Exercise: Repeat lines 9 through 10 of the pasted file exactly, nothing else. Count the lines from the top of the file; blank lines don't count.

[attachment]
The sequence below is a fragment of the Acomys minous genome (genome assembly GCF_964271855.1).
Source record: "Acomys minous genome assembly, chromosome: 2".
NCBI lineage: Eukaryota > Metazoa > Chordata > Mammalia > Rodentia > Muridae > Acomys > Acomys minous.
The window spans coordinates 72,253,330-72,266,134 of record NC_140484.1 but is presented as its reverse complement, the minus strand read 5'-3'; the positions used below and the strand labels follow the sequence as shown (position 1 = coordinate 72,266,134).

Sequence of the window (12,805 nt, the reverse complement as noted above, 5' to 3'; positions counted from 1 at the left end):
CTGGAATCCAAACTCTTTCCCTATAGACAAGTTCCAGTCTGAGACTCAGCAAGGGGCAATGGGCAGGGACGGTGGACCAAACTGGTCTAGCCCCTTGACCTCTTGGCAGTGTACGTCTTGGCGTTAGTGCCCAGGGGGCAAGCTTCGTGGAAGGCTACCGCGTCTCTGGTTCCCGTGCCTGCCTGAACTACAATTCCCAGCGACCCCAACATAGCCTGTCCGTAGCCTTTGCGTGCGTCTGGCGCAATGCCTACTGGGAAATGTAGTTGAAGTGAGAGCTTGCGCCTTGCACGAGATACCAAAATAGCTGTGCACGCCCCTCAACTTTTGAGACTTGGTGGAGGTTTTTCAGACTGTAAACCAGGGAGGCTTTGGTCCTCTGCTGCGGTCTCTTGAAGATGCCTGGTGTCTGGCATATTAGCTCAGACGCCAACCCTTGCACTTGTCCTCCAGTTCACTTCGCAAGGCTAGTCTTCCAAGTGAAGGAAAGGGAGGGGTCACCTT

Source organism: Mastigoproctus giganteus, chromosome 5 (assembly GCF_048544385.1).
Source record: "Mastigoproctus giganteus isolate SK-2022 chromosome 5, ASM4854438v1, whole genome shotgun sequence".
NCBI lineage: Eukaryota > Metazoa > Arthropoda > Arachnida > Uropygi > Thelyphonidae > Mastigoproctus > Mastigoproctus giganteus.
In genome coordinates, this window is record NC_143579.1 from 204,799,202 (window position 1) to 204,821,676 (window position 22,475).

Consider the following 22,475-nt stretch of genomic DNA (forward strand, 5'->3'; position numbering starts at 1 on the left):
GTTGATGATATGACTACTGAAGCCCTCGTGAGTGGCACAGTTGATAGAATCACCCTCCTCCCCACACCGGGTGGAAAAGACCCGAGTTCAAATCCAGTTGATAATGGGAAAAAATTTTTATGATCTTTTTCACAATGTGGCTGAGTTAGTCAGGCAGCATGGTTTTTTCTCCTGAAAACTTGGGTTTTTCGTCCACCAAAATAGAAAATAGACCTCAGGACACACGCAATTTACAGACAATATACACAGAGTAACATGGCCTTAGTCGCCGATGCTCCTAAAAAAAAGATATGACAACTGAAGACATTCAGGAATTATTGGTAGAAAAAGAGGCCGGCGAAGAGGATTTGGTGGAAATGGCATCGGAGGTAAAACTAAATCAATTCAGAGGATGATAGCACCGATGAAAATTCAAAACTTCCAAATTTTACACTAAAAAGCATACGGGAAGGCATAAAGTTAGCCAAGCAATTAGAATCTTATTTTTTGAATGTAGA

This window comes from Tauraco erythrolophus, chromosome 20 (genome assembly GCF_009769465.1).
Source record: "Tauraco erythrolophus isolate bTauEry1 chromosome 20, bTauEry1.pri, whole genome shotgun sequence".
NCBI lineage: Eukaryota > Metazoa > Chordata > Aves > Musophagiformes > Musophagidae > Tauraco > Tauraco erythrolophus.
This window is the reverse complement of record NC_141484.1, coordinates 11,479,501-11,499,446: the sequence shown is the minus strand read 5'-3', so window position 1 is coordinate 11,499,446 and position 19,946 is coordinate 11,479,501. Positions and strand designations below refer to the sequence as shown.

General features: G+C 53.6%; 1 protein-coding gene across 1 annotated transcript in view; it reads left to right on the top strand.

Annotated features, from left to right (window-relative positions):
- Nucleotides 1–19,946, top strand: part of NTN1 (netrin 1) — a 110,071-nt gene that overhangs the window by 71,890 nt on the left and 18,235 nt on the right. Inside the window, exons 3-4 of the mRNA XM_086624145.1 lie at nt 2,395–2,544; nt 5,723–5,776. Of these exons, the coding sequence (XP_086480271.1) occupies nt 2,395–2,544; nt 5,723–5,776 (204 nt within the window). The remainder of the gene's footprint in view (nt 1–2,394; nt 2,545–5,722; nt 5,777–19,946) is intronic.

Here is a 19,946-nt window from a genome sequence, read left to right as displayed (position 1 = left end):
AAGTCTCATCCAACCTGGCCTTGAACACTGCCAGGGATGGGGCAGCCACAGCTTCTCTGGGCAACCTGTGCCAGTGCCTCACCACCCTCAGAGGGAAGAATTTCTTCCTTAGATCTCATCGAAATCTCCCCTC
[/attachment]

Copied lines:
NCBI lineage: Eukaryota > Metazoa > Arthropoda > Arachnida > Uropygi > Thelyphonidae > Mastigoproctus > Mastigoproctus giganteus.
In genome coordinates, this window is record NC_143579.1 from 204,799,202 (window position 1) to 204,821,676 (window position 22,475).